5 Tips for Coping with the Service Desk’s Post-Holiday Rush

Who doesn’t love the holidays? The feeling of goodwill, the great TV, seeing friends and family. How awesome is the holiday period? But here’s the thing, when the first week of work post-holidays rolls around, having chocolate for breakfast and drinking your own body weight in alcohol will become a distant memory once reality sets in.

It’s even tougher for the corporate IT service desk. Chances are they run a skeleton staff over the holidays and when it’s back-to-work time, they have a huge backlog of lower-priority calls to get through. Sound depressingly familiar? Don’t panic or cry into your cup of coffee just yet, here are five tips to help your service desk survive the post-holiday rush.

Tips 1-4 are pre-holiday (and will benefit you all year round), and number 5 is planning for your return.

Tip 1: Self-Service to the Rescue

There’s nothing more frustrating for end users than being stuck in a queue, for upwards of ten minutes, trying to get through to someone for something that you could probably help yourself with if you had the right tools. This will likely happen in greater volumes post holidays. Enter self-service.

Done well, self-service can take the load off your service desk by empowering users to reset their own passwords and to answer their own questions via knowledge management capabilities, freeing up your support techs for the serious stuff.

Worried about culture change with self-service? Incentivize people to take the self-service route by advertising it as the faster solution. #servicedesk Click To Tweet

If your users know that the quickest way to get back up and running is to use the self-service route, then that will influence behavior (and in turn hopefully reduce call volumes).

Tip 2: Automate Everything You Can

Following on from self-service, automation really is a service desk agent’s best friend. It will drive huge efficiencies in incident management and service request fulfillment. It will also mean that things will be dealt with consistently and, in the case of password reset automation, blitz the “I’ve not logged in for a week and have forgotten my password” scenario we are commonly hit with post holidays.

So, look at your most frequently raised incidents and service requests from the last post-holiday period and either script them (in the event of fault fixing) or employ automation to offer both service desk agent and end-user delivered resolutions.

The idea behind scripting incidents is to ensure the right information is captured as quickly and effectively as possible. In the event of fault fixing, it’s probably not practical (or possible) to script every possible scenario but sensible questions to ask could include:

  • What’s happening?
  • When did it start?
  • Has anything changed on your device, such as new software installed or has a major update taken place?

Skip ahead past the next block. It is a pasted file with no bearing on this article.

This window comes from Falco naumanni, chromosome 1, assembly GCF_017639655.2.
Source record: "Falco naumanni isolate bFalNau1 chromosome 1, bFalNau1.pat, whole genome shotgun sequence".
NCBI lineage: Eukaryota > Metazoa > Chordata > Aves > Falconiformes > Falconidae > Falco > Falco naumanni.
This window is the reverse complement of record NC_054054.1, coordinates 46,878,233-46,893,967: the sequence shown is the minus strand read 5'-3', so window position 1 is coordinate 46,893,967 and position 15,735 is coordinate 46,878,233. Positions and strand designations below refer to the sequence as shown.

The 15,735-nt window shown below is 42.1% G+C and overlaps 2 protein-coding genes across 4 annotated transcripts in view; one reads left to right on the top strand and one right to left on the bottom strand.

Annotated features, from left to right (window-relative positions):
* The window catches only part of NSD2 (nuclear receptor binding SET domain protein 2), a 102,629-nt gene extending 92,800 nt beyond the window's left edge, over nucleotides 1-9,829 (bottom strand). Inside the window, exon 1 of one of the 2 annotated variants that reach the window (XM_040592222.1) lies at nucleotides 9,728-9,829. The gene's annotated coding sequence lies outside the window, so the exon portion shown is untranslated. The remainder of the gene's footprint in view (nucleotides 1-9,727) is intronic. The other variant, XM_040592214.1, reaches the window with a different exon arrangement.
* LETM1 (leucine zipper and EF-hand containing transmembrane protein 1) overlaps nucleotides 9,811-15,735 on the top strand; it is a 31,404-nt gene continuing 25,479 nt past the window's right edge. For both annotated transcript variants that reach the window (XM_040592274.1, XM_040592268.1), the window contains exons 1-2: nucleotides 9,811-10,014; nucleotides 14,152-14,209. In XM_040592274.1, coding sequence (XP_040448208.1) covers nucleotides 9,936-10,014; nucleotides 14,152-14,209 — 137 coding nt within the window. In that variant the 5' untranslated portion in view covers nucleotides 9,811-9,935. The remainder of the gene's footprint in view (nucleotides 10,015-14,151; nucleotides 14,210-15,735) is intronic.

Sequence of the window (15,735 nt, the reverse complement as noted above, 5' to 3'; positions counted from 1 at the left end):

Tip 3: Embrace Problems

Check in with problem management colleagues. This should be a given but is particularly important during busy times when it’s easier to miss things. Find out if there are any:

  • Trends that the service desk needs to be aware of?
  • Potential fixes or new workarounds on the horizon?
  • Concerns that could worsen the current situation and cause more incidents?

You will be better armed for you return from the holiday break. Plus, having regular contact means that trends can be captured quickly and issues can be caught and dealt with, either by finding a workaround or by deploying a permanent resolution via change management, before things spiral out of control.

Tip 4: Talk to Change Management

Ensure that a service desk representative attends every change advisory board (CAB) meeting before and after the holidays. As you unfortunately already know, the service desk will be the first point of contact should a change go wrong; so understand which Sword of Damocles will be hanging over the service desk the week people return to work. Post-holiday volumes will be higher than usual without the addition of change-related incidents.

By attending the CAB meetings not only are you the voice of the customer (especially important if there’s no business representation), you can also influence change volumes and scheduling post holidays. Also suggesting the best times for scheduling maintenance windows or who should be notified in the event of down time.

Tip 5: Bring in Reinforcements 

Make sure you have enough people in on the first normal working day following the holiday break. Consider having extra people on the early shift because let’s face it, after having a few days or even the week off, users will forget their passwords, printers won’t work, etc. You get the drift!

If you’re in a high-availability environment – for example, critical needs health care, investment banking, or the emergency services – also look at having floorwalkers in place to help provide solutions more quickly.

Busy periods are always going to be stressful for service providers but sometimes it’s about how you manage your service despite the challenges rather than being perfect all the time. By getting creative with automation and scripting, providing self-service, and working in partnership with other ITSM capabilities, not only can you reduce the load on your analysts, you can make your end users feel empowered. Now let’s get to work on preparing for that post-holiday service desk rush!

Posted by Joe the IT Guy

Joe the IT Guy
Joe the IT Guy

Native New Yorker. Loves everything IT-related (and hugs). Passionate blogger and Twitter addict. Oh...and resident IT Guy at SysAid Technologies (almost forgot the day job!).


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